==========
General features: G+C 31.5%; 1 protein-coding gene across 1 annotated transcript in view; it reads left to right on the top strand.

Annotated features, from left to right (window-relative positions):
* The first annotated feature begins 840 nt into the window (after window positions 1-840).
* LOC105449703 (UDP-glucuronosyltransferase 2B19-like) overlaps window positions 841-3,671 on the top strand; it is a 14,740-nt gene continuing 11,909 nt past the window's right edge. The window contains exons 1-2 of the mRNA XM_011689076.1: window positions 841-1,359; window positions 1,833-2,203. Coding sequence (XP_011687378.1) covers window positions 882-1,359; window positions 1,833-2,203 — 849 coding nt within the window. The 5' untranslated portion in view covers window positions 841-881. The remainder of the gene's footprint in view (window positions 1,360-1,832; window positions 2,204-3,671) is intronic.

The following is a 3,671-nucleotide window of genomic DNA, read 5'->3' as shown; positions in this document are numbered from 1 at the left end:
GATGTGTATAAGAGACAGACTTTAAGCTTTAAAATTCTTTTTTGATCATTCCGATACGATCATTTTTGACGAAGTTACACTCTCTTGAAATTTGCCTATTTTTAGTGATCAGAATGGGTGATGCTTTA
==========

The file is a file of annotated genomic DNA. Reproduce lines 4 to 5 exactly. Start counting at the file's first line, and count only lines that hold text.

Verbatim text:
* LOC105449703 (UDP-glucuronosyltransferase 2B19-like) overlaps window positions 841-3,671 on the top strand; it is a 14,740-nt gene continuing 11,909 nt past the window's right edge. The window contains exons 1-2 of the mRNA XM_011689076.1: window positions 841-1,359; window positions 1,833-2,203. Coding sequence (XP_011687378.1) covers window positions 882-1,359; window positions 1,833-2,203 — 849 coding nt within the window. The 5' untranslated portion in view covers window positions 841-881. The remainder of the gene's footprint in view (window positions 1,360-1,832; window positions 2,204-3,671) is intronic.

The following is a 3,671-nucleotide window of genomic DNA, read 5'->3' as shown; positions in this document are numbered from 1 at the left end: